SOURCE: Pfizer Ophthalmics

Pfizer Ophthalmics

March 08, 2010 09:00 ET

Leading Experts Spotlight "A Day in the Life With Glaucoma" to Demonstrate the Growing Impact of Glaucoma on Society

World Glaucoma Week Raises Global Awareness of the Importance of Eye Health

NEW YORK, NY--(Marketwire - March 8, 2010) -  During World Glaucoma Week (March 7-13), leading glaucoma experts are joining forces to increase awareness of the consequences of diminished vision as a result of glaucoma and its impact on the daily lives of patients. According to research, examples of daily activities that can be difficult for glaucoma patients to manage include driving, locating items, walking on stairs and recognizing faces. Glaucoma can also cause slower walking, falling and avoidance of difficult driving situations, which can prohibit patients from maintaining the same level of freedom they experienced before the onset of the condition. (i) (ii) (iii)

Throughout World Glaucoma Week, people are encouraged to utilize resources from sources like the All Eyes on Glaucoma™ campaign to learn about eye health, glaucoma risk factors and the importance of regular, comprehensive eye exams that include evaluation of the optic nerve and the measurement of eye pressure. Since vision loss is permanent, glaucoma needs to be diagnosed and appropriately treated as early as possible. Due to the rapidly growing aging population, the prevalence of glaucoma is expected to rise from 60 million in 2010 to 80 million in 2020 globally.(iv)

John Patrick Shanley, Academy Award Winner for Best Screenplay for Moonstruck and playwright of Doubt, was diagnosed with advanced glaucoma in 1997. "Although glaucoma runs in my family, I took my sight for granted until I was faced with the harsh reality that I could go permanently blind from this condition," said John Patrick Shanley. "Fortunately my timely diagnosis and treatment has allowed me to live my life fully and to continue doing what I love. Now I realize that knowing your risk factors and being proactive about your eye health are crucial to help maintain a healthy, productive and fulfilling lifestyle."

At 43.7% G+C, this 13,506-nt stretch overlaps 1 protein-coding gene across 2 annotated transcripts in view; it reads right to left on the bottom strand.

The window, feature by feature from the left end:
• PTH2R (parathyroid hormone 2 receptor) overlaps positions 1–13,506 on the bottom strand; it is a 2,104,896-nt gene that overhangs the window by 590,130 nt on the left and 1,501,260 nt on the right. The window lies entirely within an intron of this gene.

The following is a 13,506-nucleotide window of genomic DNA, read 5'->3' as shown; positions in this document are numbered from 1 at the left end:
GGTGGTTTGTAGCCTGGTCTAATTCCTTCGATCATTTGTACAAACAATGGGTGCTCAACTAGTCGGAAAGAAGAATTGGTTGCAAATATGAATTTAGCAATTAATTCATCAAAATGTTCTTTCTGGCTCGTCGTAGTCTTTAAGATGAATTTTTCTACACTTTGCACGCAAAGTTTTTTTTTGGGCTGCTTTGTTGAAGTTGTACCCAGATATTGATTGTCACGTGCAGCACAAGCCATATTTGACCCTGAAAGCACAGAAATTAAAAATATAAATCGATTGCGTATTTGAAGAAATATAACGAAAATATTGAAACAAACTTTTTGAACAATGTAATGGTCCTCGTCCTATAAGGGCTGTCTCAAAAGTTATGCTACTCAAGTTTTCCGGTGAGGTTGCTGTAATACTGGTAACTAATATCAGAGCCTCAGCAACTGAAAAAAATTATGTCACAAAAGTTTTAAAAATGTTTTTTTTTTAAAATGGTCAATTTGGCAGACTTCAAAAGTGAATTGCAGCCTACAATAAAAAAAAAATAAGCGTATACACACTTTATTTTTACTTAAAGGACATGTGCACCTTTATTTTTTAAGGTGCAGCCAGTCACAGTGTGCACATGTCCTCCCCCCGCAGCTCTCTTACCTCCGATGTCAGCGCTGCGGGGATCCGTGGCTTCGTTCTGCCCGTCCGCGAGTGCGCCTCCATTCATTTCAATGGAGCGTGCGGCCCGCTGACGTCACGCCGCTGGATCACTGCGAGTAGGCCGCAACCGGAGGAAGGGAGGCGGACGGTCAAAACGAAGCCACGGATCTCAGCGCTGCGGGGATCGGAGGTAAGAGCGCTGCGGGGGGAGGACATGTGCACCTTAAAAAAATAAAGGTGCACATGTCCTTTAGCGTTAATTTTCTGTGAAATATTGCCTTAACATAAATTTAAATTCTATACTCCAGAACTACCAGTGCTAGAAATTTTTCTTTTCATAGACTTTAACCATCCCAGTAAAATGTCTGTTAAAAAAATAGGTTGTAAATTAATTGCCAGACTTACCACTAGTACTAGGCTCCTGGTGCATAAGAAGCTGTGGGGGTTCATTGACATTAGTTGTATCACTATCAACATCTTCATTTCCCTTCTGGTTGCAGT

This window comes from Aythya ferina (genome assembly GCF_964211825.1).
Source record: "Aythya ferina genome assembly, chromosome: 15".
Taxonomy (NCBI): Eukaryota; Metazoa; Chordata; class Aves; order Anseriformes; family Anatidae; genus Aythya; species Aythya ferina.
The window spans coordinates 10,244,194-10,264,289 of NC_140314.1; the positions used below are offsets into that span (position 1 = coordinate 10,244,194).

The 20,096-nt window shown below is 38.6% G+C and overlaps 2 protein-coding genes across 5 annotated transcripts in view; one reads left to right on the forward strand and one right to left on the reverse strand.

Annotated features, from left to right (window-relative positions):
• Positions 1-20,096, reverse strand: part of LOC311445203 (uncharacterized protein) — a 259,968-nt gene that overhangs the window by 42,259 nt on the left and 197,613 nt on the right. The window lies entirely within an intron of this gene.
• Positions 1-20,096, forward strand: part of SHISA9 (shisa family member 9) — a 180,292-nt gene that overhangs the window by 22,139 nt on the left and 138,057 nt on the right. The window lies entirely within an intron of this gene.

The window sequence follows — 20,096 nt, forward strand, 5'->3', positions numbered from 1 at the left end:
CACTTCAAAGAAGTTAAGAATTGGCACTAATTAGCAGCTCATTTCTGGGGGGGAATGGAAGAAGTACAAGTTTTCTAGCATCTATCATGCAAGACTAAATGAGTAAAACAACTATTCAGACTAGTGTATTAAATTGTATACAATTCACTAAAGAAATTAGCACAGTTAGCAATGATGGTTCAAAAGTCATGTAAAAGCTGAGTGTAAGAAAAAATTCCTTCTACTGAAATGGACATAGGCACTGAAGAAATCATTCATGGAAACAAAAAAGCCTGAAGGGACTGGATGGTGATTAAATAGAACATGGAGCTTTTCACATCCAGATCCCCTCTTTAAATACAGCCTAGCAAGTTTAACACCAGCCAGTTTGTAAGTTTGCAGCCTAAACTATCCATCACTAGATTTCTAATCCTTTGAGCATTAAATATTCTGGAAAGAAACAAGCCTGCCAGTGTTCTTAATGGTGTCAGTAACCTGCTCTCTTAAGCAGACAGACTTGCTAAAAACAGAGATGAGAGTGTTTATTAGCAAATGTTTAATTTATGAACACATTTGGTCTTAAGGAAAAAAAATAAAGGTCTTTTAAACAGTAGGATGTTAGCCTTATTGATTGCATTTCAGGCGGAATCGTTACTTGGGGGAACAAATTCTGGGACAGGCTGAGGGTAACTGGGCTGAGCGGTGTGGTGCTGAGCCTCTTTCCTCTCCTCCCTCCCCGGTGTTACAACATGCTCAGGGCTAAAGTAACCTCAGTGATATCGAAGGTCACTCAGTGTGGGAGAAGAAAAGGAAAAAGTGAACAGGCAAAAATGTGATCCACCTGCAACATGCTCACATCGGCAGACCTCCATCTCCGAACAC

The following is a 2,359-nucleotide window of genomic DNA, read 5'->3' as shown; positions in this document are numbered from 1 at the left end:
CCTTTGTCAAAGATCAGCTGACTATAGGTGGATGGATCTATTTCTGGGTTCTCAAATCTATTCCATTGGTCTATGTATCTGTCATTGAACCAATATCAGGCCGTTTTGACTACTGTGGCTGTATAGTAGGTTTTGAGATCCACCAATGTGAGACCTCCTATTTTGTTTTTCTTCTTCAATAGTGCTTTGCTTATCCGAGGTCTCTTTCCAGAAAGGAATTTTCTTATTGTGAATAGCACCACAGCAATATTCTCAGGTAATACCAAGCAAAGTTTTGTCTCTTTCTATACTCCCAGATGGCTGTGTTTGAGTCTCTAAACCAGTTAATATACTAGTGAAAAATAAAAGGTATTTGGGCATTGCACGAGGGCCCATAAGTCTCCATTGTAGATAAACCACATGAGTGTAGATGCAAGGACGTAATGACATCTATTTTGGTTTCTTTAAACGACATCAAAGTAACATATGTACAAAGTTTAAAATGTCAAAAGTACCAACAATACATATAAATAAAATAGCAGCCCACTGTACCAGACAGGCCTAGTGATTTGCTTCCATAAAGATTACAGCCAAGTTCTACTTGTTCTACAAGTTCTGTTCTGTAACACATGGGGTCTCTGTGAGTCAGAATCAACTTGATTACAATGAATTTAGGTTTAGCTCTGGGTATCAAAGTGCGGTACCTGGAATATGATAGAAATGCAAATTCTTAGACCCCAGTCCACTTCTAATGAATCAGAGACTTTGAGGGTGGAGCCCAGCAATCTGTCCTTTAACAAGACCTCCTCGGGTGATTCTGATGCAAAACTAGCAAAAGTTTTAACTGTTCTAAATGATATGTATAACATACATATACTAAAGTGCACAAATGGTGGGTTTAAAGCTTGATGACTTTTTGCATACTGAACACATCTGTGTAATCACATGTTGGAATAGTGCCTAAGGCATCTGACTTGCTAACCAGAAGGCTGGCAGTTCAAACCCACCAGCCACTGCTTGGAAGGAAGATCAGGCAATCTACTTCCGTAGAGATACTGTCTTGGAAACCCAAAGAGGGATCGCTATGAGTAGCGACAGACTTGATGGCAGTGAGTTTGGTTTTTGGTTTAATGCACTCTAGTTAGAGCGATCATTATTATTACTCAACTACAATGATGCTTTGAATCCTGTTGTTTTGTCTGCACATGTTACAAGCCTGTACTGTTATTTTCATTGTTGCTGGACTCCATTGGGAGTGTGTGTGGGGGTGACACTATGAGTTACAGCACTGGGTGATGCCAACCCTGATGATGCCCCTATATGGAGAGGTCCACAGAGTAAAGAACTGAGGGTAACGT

In recognition of World Glaucoma Week, Shanley is starring in an online public service announcement (iPSA), titled "A Day in the Life with Glaucoma," co-sponsored by the All Eyes on Glaucoma™ campaign and the World Glaucoma Patient Association. The goal of the iPSA is to encourage people to learn the risk factors for developing glaucoma and the consequences associated with the condition and to reinforce the critical importance of eye health. To view the iPSA, visit http://www.westglen.com/online/all_eyes_on_glaucoma.htm.

"In addition to a greater risk of disability for patients themselves, delayed diagnosis of glaucoma results in increased healthcare costs for both the individual and society as a whole," said Scott R. Christensen, President of the World Glaucoma Patient Association. "It is crucial to educate the community on how to prevent the progression of glaucoma now to reduce the burden of functional vision loss later as the aging population continues to grow." 

Since glaucoma may not demonstrate any early symptoms, it's important to learn the risk factors and to discuss them with an eye health professional. The primary risk factors for glaucoma include(v):

  • Increasing age
  • Have a family history of glaucoma
  • Have high intraocular pressure (IOP)
  • Are markedly nearsighted
  • Are of African descent (open-angle glaucoma)
  • Are of Asian descent (angle-closure glaucoma).(vi)

World Glaucoma Week is a joint initiative by the World Glaucoma Association (WGA) and World Glaucoma Patient Association (WGPA) designed to promote awareness of eye health and the importance of regular eye examinations to reduce the onset of glaucoma.